Gaps in alignment
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4 months ago
mikegrootde ▴ 20

I have aligned 100bp paired-end reads from 25x coverage sequencing experiment to a reference genome. When I view the alignment I sometimes see these large gaps where almost no reads align whatsoever:

enter image description here

Why does this happen and can I do something about it?

NGS mem bwa alignment • 599 views
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Hi, on what reference genome did you align the reads ? What kind of sequencing data is it ? How were the sequencing libraries prepared ?

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Hi Carlo,

Reference genome: Clint_PTRv2/panTro6 (Chimpanzee) https://hgdownload.soe.ucsc.edu/goldenPath/panTro6/bigZips/panTro6.fa.gz)

Sequencing: Illumina Hiseq 2000 instrument, PCR-based library https://www.nature.com/articles/nature12228#Sec2

Sample: https://www.ncbi.nlm.nih.gov/sra?LinkName=biosample_sra&from_uid=1920536

Alignment: bwa mem -T 0 (output no aligments score < 0)

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One possibility is that the gaps correspond to DNA sequences of repetitive nature. Since you have excluded multi-mapping reads (whose alignment score = 0), repeated regions are expected to have 0 coverage. To validate this, you could either rerun bwa without the option -T, or investigate if the gaps overlap annotated repeated regions.

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Hi Carlo,

Thanks a lot for your suggestion!

From the bwa manual:

-T INT Don’t output alignment with score lower than INT. This option only affects output. [30]

With -T set to 0: If reads with score lower than 0 are omitted does't this mean reads with score exactly 0 are still in the output?

Also if I leave -T altogether won't bwa mem resort to default value [30] which would output no reads with a score < 30, leaving the same problem?

How do I allow multi-mapped reads in bwa mem?

It is very important for my downstream analysis to keep reads aligning to repetitive regions as I am doing variant calling on repeats.

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You have no choice but allow multi-mapped reads if you are interested in repeated regions. Also make sure that you are using an unmasked reference genome. I can not tell you much more than that because I'm not an expert on analysis on CGG short tandem repeats. From what I read, the number of repeats vary from individual to individual, so it might requires a more specific mapping strategy to capture the reads supporting CGG repeats. See this paper for instance.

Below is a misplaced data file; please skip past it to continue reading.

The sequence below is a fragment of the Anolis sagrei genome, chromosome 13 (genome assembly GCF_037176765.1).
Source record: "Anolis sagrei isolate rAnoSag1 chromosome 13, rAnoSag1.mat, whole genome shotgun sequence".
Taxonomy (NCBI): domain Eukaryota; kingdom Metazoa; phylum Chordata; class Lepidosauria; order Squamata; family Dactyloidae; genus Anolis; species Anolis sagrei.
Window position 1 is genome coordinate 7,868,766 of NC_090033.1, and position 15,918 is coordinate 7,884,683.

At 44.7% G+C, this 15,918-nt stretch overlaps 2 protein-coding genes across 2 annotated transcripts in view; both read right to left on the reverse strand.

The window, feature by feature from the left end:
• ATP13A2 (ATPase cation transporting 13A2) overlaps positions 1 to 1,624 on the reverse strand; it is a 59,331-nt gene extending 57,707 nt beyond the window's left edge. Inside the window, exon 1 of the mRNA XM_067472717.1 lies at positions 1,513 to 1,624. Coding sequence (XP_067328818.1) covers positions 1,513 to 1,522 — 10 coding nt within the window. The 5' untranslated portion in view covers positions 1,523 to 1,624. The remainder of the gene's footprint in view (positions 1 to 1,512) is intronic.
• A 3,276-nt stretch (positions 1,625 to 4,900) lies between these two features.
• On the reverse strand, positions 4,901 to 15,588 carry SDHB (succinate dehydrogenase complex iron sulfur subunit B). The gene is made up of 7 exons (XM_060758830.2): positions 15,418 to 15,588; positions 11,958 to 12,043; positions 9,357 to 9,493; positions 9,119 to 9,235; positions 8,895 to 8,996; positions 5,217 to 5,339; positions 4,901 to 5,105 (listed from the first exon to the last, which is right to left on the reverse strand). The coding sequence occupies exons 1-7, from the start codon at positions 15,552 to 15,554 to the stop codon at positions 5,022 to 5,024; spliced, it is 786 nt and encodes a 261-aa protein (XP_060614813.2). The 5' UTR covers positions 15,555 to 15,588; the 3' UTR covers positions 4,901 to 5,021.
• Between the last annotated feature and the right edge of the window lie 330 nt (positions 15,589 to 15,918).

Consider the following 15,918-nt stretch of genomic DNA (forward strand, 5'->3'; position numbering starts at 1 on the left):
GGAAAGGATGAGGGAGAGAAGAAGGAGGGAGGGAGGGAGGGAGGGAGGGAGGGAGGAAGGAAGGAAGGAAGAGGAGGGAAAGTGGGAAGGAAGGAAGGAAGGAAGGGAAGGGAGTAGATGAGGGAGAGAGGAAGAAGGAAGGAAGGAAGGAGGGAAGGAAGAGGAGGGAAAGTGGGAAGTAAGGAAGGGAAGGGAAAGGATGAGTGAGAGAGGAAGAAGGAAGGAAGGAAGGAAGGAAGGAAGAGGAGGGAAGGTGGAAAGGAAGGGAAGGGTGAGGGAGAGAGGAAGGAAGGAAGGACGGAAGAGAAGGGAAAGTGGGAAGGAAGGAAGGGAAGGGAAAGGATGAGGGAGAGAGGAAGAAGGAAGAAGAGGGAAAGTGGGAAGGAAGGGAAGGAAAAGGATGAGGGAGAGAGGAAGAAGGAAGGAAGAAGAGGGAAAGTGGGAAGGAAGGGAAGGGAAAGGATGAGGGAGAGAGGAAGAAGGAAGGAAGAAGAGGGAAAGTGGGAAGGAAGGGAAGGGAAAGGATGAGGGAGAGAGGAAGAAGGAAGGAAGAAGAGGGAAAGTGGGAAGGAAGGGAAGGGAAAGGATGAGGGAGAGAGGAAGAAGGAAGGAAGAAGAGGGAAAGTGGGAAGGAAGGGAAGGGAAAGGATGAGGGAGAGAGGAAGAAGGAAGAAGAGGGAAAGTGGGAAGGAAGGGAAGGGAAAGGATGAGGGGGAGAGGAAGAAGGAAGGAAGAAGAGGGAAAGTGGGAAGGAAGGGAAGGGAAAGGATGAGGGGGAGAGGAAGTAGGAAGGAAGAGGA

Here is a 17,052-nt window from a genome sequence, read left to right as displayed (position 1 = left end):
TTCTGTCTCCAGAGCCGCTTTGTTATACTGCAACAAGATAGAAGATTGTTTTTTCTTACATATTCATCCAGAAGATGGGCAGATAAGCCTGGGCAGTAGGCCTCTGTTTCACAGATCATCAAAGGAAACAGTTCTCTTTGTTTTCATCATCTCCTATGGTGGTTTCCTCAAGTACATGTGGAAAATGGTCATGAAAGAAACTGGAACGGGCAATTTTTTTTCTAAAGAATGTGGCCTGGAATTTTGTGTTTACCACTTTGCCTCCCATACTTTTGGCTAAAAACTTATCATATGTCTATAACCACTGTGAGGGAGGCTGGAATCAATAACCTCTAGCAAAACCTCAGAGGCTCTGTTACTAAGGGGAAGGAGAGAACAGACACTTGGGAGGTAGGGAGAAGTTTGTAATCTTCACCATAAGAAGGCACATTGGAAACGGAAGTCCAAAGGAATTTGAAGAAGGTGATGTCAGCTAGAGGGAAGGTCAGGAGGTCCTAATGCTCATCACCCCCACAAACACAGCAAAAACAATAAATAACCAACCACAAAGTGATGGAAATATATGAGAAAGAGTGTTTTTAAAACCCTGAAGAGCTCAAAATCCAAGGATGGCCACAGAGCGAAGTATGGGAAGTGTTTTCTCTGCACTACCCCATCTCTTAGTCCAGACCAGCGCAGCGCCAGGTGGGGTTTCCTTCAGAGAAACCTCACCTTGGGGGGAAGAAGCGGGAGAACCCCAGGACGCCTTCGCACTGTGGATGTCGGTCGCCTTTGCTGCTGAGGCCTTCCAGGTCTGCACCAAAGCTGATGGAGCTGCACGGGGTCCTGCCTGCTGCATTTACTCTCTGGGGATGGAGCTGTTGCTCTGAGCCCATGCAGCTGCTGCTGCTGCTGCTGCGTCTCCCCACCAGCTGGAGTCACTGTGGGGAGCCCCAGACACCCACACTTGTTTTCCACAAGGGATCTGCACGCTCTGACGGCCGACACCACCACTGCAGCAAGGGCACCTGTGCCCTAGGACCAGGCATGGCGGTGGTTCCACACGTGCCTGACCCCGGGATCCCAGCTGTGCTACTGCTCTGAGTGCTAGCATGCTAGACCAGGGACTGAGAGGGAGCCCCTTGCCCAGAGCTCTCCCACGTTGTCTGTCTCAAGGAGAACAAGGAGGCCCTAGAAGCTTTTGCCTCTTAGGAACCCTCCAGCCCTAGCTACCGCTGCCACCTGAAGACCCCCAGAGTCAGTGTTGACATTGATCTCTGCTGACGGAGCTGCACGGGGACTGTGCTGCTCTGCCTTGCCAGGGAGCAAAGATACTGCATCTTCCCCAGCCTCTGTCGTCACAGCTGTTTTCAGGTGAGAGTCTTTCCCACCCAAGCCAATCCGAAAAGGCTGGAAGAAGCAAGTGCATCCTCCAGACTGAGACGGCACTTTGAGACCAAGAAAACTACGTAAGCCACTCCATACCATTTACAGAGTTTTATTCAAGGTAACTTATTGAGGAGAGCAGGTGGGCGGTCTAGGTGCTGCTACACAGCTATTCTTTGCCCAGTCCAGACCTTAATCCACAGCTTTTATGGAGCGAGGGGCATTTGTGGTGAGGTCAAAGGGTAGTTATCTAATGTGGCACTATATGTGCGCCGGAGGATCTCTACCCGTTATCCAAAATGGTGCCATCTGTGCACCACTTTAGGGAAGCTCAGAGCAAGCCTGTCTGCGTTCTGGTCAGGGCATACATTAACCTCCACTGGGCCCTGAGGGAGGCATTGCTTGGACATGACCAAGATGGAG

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Im still unsure how to allow multi-mapped reads with bwa mem, see my previous comment. (Sorry I changed it, still getting used to biostars site).

Another option is -a:

-a Output all found alignments for single-end or unpaired paired-end reads. These alignments will be flagged as secondary alignments.

Isn't that the way to do it?

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4 months ago

First, you probably don't need to set the -T flag, I believe that to be the alignment score (the sum of reward + penalties).

If the score were zero, the alignment did not really work. I don't think -T =0 does anything. I think -T it is more of a way to select high scoring alignments rather than low-scoring ones. bwa won't even look for low-scoring alignments to begin with.

In general, you should aim to produce more/all alignments, then filter your BAM file later, rather than forcing the aligner to make various decisions. There is little to be gained in most cases.

The mapping quality filter is -q, (in samtools) would be a way to filter out multi mapped reads as bwa assigns a mapQ=0 for multimapped reads.

Now as for the gaps, it is a bit curious, but what region is this, show more information, what regions is this, also download some of the SNP/annotation data they have on the website, see if anything overlaps here

https://www.biologiaevolutiva.org/greatape/data.html

the human genome took many tries to complete, the chimp has nowhere that much effort put into it.

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Thank you for your reply. I believe the gaps are regions with CGG repeats and overall high GC content. I pasted the sequences corresponding to some gaps in a GC content calculator and get GC% of around 70.

Could it be possible that there are just no high GC% reads in this chimp data because of the bias in the PCR library amplification step used in sequencing?

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Yes that is possible,

In addition assembling these regions is also much more difficult and error-prone.

Pick an additional newer data, or perhaps one with long-read technologies, and see what happens.

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4 months ago
mikegrootde ▴ 20

I tried a PCR-free dataset and it works like a charm. We need more PCR-free WGS!! Thank you for your comments Istvan and Carlo

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